BURLINGTON, N.C. — Two juvenile wolves bit a worker over the weekend at the same North Carolina wildlife conservatory where an intern was killed by a lion in 2018.
WGHP reported that at about 5 p.m. on Saturday, the young wolves bit a female worker on both arms, specifically in the elbow and forearm areas, and the right thigh, at the Conservator’s Center in Burlington.
The worker was taken to a hospital but her condition remains unknown.
The center released a statement on its Facebook page on Monday, saying the “professionally-trained fulltime animal keeper was performing routine activities with two of the center’s juvenile wolves” inside the wolves’ enclosure when the attack happened.
Center officials said the enclosure is separated from the public tour path by multiple fencing barriers and at no time was any member of the public in danger.
“The Center continues to have as its top priority the safety of its public guests, volunteers, and employees, and the Center is confident that it provides a safe environment for all who visit and work at the Center,” the statement read.
The wolves have been placed on a 10-day quarantine. Center officials said the same measure would be put in place “for any dog that bit a human.”
This is the same wildlife conservatory where an intern was attacked and killed by a lion in 2018.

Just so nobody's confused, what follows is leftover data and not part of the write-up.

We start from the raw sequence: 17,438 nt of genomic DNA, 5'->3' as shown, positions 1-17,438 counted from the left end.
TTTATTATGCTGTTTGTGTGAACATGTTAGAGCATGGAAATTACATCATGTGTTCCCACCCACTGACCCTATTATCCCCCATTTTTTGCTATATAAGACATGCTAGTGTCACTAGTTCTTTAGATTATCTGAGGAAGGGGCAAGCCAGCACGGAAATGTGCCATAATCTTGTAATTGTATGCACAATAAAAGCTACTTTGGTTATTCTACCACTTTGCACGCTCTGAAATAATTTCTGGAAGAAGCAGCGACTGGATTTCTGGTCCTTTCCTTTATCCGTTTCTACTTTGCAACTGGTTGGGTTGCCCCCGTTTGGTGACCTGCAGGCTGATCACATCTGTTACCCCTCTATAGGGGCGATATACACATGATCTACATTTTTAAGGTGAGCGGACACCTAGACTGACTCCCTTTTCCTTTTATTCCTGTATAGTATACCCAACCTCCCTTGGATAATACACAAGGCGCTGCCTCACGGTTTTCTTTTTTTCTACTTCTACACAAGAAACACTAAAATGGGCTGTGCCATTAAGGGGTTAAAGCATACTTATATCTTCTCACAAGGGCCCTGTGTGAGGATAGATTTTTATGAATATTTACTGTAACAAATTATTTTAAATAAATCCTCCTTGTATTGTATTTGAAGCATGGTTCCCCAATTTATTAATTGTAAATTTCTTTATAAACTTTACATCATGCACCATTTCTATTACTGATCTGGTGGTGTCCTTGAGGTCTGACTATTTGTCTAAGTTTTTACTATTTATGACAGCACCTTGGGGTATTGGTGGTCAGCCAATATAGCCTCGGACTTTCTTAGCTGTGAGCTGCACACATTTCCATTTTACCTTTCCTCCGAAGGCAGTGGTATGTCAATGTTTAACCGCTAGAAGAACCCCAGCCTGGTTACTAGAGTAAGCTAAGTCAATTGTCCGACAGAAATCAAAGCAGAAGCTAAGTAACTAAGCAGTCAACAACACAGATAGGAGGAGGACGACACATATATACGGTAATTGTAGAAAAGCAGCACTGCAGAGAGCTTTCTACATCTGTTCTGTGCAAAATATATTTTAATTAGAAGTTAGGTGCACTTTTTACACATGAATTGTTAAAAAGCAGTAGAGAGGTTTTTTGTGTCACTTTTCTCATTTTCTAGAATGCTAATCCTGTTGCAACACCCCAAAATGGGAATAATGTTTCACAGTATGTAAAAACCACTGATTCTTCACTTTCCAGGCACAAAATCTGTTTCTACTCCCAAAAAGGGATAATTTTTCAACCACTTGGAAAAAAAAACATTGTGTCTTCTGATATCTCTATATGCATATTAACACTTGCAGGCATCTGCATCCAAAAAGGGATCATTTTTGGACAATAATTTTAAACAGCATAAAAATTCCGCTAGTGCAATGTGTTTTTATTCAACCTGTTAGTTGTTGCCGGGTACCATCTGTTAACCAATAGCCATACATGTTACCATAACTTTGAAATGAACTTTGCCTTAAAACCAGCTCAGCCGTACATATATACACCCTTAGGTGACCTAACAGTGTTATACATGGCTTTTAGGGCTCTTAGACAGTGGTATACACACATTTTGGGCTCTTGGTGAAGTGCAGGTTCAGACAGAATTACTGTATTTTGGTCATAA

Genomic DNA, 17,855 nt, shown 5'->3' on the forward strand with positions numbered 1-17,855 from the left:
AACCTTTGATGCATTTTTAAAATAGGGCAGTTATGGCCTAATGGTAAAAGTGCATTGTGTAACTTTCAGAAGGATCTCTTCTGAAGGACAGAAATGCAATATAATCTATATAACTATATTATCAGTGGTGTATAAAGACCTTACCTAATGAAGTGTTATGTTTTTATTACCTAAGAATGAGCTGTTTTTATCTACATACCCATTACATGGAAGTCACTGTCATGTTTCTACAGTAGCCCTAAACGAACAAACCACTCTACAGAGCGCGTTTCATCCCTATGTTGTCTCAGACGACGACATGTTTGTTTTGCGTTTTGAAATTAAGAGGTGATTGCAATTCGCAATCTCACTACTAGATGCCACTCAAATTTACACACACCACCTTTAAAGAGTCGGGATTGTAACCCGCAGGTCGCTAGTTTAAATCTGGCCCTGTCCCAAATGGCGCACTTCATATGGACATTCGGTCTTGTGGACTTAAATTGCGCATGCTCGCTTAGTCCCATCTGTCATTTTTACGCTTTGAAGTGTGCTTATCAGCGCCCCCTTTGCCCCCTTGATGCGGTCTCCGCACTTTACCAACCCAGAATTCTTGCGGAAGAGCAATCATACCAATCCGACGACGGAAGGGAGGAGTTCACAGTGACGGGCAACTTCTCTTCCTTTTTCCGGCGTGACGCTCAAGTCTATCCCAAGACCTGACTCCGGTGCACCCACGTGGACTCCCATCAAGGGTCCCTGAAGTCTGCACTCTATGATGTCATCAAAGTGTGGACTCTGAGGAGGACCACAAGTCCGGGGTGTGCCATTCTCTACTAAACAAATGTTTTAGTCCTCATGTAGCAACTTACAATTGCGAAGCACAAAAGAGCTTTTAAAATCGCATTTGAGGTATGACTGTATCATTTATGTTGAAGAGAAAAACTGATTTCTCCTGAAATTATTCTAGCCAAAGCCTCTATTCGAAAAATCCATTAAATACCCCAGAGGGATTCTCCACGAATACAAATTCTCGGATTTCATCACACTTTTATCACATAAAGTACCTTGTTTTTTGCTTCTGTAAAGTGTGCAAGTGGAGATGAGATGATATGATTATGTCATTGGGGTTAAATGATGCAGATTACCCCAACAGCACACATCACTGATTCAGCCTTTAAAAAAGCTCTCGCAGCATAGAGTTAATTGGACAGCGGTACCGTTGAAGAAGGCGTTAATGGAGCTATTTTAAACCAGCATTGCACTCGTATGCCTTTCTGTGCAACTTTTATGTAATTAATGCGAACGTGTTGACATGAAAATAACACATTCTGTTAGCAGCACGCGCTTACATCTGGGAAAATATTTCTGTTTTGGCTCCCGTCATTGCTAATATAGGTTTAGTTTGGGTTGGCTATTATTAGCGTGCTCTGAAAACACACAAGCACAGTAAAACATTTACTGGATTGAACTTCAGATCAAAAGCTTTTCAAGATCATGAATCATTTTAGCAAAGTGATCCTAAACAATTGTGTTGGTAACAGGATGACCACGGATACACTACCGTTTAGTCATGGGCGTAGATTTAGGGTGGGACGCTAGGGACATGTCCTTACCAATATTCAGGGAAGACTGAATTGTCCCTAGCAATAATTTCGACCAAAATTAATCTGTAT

Officials said a “husbandry team” including 22-year-old Alexandra Black was performing a routine cleaning when the lion somehow got loose and attacked her.
She had been working at the conservatory as an intern for about two weeks, her family said.
Deputies said the lion was shot and killed after attempts to tranquilize the animal failed.
The Humane Society of the United States released the following statement following Saturday’s incident:
According to Lisa Wathne, senior strategist of captive wildlife for the Humane Society of the United States,
“In 2018 the county report regarding a tragic death at this facility, graphically revealed how unprepared the Conservator Center was to respond to the incident. It sounds like the Center’s safety procedures have not improved. Keeping wild animals – especially predators - in captivity is inherently dangerous. The only way to minimize the risks is to ensure that the animals are held only at zoos and sanctuaries accredited by the Association of Zoos and Aquariums and the Global Federation of Animal Sanctuaries. Accredited facilities abide by animal care and safety policies and standards that far exceed the very minimum regulations of the federal Animal Welfare Act. This accreditation is crucial for distinguishing legitimate, well-run facilities from roadside zoos or well-intentioned but substandard rescue operations that use deceptive names in order to appeal to donors.
North Carolina is one of only five states (Alabama, Oklahoma, Nevada, North Carolina and Wisconsin) that have virtually no laws regulating the private possession of dangerous wild animals. State lawmakers need to enact legislation to keep dangerous wild animals out of the hands of people not qualified to care for them.”